Nepali Times
Life Times
From Panchthar to Toronto


MANJUSHREE THAPA


SURENDRA LAWOTI

In Toronto's edgy garment district stands 410 Richmond, a factory transformed into a multi-use art space. Here, at Gallery 44, Surendra Lawoti's work will go on exhibit next week as part of the Scotiabank Contact Photography Festival.

Born in Panchthar and raised in Kathmandu, Lawoti studied photography in Chicago and Boston. Upon moving to Toronto in 2008, he began to photograph local bodies of water, including the Don River, which once marked the city's eastern boundary.

The Don River flows through some of Toronto's most developed, environmentally debased and also wealthiest neighborhoods. Its shores also host a homeless population whose numbers shrink or swell with the seasons and the world's economic fortunes.

Lawoti's photographs allow the viewer to get to know Don River through the people who come to it in search of recreation or shelter. The photographs are luminous, and remarkably detailed. Lawoti works with a 4x5 view camera on film, in a process that is slow and deliberate.

"With this format, you really need the cooperation of the people you're photographing," he says. The format suits him, as his work is about "looking closely, and intensely, at the world."

In some of the photographs, Lawoti closes in on people's faces, or on the telling details of the landscape. In others he draws back to meditate on the overall atmosphere of Don River.

Among the homeless he portrays are Paulie, who lived in a shelter built with 2x4's before moving to an apartment with his girlfriend; and Joe, who is shown, in a stance both vulnerable and challenging, in front of his tent. Those who come to the area for recreation include a father and son with their dog, and a runner.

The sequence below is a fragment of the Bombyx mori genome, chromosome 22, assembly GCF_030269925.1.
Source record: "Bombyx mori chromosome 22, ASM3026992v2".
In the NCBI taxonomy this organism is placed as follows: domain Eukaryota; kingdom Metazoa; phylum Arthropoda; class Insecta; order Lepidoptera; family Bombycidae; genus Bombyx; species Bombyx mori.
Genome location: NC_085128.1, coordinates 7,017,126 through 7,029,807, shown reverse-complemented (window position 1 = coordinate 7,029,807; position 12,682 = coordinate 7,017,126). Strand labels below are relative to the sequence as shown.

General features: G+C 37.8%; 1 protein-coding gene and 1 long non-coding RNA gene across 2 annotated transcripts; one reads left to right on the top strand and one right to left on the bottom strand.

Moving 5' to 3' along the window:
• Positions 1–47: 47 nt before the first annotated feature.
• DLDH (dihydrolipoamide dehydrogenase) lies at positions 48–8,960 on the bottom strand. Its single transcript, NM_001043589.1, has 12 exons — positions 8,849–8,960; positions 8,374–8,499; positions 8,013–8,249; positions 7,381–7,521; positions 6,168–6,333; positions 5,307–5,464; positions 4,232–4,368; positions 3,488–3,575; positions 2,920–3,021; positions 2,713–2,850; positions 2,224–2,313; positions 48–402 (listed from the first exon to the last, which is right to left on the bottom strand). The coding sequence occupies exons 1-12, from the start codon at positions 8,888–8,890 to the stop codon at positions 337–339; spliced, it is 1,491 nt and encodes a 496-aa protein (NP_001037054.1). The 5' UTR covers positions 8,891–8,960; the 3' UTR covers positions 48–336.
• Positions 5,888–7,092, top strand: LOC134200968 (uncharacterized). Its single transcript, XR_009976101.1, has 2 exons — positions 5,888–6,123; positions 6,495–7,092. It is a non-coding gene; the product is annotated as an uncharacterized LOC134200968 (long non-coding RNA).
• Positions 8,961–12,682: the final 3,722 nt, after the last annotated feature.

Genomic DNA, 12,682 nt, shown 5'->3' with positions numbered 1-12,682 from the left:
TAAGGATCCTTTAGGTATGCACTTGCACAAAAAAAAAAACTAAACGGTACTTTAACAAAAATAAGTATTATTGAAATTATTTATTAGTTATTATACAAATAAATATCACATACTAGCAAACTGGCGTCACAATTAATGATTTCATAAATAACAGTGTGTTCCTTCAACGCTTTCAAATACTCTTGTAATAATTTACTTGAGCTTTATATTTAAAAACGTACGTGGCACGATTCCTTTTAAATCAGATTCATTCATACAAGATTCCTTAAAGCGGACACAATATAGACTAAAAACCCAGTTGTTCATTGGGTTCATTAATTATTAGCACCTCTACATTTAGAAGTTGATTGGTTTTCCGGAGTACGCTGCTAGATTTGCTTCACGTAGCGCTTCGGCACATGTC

Exhibition Coordinator Alice Dixon points out that Lawoti approaches all his subjects with a respectful, full-frontal perspective reminiscent of August Sander's portraits of working people. "It's a way of democratizing the gaze," she says. The rest of the photographs focus on the landscape: a hemmed-in, urban wilderness besieged post-apocalyptic menace.

What emerges as a whole is a compelling portrait of an urban habitat as fragile and fleeting as the lives of those who move through it.

It is a mark of Toronto's cosmopolitanism to showcase artists such as Lawoti. It is also a mark of Lawoti's sophistication to have found a way to engage, and so deeply, with a land that he knew little about just a few years ago.

"When I started this project, I didn't know anything about Don River. It felt like going into the wilderness," he recalls with a laugh.

But he was determined, he says, to "ground" himself by getting to know this specific patch of Toronto. It was his way of engaging, and forging a link, with his new home.

"Working on this project helped me understand Toronto," he says. "Nepal is also home, of course. But I feel rooted here now."

'Don River' will be on from 30 April 30-4 June www.gallery44.org ww.surendralawoti.com



LATEST ISSUE
638
(11 JAN 2013 - 17 JAN 2013)


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